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Re: [TenTec] NEC, ground, grounds, and radials.

To: tentec@contesting.com
Subject: Re: [TenTec] NEC, ground, grounds, and radials.
From: Dave Kelley <dkelley@bucknell.edu>
Reply-to: Discussion of Ten-Tec Equipment <tentec@contesting.com>
Date: Sat, 8 Jan 2011 19:14:06 -0500
List-post: <tentec@contesting.com">mailto:tentec@contesting.com>
Dear Steve and Jerry,

I think I might not have been clear in my original post about the 3 dB
gain "error" in NEC. The moment method codes like NEC, EZNEC, Mininec,
and all of their variants are calculating gain in dBi correctly. I
cannot access the "IEEE Standard Definitions of Terms for Antennas"
right now, but I am sure that it states or implies that gain measured
in dBi is always referenced to an isotropic radiator in free space
whether the antenna being modeled is over a ground plane or not. It
has to be this way; otherwise, it could create untold confusion. What
I was saying in my original post (and I think Jerry agrees) is that to
be "fair," one should compare an antenna mounted over ground to an
isotropic radiator radiating into a half-space (a "hemi-isotropic"
radiator?). However, there is no standard gain unit defined this way.

However one chooses to define the terms, NEC and its variants do
calculate the correct fields, and they corroborate with the standard
definition of the dBi unit. A concrete example might help:

Imagine a 1-kW transmitter feeding a 1/4-wave monopole over perfect
ground. The transmitter is perfectly matched to the antenna, so all of
the 1 kW of power is radiated. EZNEC predicts that the electric field
right at the horizon (0 degrees of elevation) at a distance of 1 km
from the antenna is 313 mV/m (rms). That translates to a maximum power
density (S_max) of 260 microwatts per square meter, using

S_max = E^2/eta,

where E is the rms value of the electric field, and eta is the
intrinsic impedance of free space (377 ohms).

The gain of the monopole reported by EZNEC is 5.14 dBi (a multiplying
factor of 3.27), which means that in the direction of maximum
radiation, the power density should be 3.27 times that of an isotropic
radiator for the same input power. For a 1-kW input power (Pin) and a
distance (r) of 1 km, using

S_iso = Pin/(4*pi*r^2)   [for a full sphere],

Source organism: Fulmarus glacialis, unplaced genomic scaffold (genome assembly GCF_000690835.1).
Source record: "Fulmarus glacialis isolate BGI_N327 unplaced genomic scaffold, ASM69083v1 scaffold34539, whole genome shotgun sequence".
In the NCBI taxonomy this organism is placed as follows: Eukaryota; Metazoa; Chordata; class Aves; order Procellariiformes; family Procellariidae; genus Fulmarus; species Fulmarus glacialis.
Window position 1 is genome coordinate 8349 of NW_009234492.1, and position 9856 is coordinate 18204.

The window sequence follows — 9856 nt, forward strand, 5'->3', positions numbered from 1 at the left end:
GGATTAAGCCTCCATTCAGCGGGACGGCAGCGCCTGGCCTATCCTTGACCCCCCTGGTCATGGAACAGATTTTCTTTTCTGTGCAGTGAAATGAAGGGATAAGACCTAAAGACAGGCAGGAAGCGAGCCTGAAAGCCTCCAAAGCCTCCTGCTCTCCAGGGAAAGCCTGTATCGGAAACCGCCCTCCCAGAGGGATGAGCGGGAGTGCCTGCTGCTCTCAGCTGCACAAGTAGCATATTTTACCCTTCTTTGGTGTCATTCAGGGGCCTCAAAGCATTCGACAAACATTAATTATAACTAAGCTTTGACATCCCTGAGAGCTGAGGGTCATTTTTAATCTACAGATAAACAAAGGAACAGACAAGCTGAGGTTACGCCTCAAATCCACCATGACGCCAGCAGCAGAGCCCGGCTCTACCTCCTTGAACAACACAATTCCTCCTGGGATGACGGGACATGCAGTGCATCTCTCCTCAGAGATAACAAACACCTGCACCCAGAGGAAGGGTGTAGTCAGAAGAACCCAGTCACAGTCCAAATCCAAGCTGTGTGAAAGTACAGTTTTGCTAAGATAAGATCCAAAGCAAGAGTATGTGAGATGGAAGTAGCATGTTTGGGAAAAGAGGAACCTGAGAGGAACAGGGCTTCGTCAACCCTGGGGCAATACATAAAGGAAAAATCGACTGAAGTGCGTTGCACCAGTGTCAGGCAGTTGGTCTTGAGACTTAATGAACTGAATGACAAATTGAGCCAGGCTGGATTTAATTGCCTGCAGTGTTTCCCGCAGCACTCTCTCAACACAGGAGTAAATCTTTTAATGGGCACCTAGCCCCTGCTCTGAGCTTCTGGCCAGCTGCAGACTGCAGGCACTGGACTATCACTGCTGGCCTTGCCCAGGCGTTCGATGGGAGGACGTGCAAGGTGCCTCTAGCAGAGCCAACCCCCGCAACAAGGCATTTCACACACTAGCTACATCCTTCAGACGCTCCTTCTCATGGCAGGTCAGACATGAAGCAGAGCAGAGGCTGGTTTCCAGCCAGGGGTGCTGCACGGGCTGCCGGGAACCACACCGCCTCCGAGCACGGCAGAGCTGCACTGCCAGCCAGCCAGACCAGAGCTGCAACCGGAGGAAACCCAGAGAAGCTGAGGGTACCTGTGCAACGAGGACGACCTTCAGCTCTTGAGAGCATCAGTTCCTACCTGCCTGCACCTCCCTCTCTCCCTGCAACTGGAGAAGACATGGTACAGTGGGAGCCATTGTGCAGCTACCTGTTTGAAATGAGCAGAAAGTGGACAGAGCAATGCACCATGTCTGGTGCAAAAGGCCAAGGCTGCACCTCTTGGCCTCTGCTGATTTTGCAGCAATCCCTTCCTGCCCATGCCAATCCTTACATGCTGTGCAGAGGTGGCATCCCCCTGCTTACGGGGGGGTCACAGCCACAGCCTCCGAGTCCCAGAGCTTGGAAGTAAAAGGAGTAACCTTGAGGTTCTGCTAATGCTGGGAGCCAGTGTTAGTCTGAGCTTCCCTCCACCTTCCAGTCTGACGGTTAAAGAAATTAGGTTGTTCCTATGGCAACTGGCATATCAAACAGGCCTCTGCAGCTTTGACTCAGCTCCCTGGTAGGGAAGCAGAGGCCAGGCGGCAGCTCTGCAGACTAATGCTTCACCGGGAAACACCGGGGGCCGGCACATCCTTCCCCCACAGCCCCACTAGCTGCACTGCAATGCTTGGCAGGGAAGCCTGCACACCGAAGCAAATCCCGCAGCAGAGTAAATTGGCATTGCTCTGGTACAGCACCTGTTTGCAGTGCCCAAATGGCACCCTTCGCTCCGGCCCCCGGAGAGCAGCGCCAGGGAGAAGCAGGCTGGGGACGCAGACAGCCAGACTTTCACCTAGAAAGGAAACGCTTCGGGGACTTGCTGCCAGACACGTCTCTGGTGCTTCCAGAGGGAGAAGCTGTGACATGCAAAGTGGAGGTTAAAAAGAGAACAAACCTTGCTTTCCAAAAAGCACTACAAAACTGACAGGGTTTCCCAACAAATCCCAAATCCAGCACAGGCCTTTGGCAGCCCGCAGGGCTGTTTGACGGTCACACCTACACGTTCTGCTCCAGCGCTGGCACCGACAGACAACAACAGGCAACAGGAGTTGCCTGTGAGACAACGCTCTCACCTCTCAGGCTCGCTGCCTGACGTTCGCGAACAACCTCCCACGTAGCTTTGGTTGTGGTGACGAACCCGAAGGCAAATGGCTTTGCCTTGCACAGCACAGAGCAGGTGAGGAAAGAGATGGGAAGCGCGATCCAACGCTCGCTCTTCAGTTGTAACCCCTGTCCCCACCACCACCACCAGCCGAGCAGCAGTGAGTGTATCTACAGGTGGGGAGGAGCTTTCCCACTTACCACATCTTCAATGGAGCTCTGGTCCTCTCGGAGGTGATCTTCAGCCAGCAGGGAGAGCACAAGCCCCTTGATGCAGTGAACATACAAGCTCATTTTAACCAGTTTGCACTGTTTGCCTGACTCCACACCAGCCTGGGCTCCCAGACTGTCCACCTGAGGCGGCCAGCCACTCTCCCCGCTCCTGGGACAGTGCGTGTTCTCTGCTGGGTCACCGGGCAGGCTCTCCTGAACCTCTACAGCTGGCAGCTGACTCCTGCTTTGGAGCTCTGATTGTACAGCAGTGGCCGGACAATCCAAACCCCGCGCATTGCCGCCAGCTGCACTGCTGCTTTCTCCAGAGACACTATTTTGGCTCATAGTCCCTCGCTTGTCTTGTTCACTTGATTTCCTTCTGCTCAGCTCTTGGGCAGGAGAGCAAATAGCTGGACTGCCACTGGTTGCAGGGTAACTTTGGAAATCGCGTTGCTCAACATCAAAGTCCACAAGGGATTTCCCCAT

the power density from an isotropic radiator would be 79.6 microwatts
per square meter. If we multiply S_iso by the 3.27 (5.14 dBi) gain of
the monopole reported by EZNEC, we get

(79.6 microwatts/m^2)*(3.27) = 260 microwatts/m^2,

which is exactly the maximum power density that EZNEC predicts for the
monopole as derived from the calculated electric field data.

It doesn't seem "fair" to compare the fields radiated by an antenna
over a ground plane to a free space isotropic radiator, but that is
the standard definition as adopted by the IEEE (with the guidance of
the Antennas and Propagation Society), and so that is what all of the
antenna analysis software uses. The advantage of the standard
definition is that one can predict the actual power density or
electric field at a given distance from an antenna knowing nothing
more than the antenna's gain and the input power.

Dave ND3K

> Jerry,
> I can understand that the interpretation of dBi which appears in most
> engineering texts (and possibly the IEEE definition?) throws up
> conundrums with which you are uncomfortable. But what I think is unfair
> is to claim that EZNEC is in error, simply because it adopts the
> "industry standard" interpretation rather than an alternative that you
> might prefer.
> I make widespread use of EZNEC, and when I saw someone as authoritative
> as yourself state that it is 3dB in error I felt it needed further
> investigation!
> 73,
> Steve G3TXQ
> On 08/01/2011 00:20, Dr. Gerald N. Johnson wrote:
>> My conundrum is that I expect equal power intensity at the the measuring
>> point from the isotropic source whether a ground plane is involved or
>> not and that I also expect equal intensity from a vertical dipole in
>> free space and a quarter wave vertical on the ground plane (except for
>> the ground absorption at the real ground plane).
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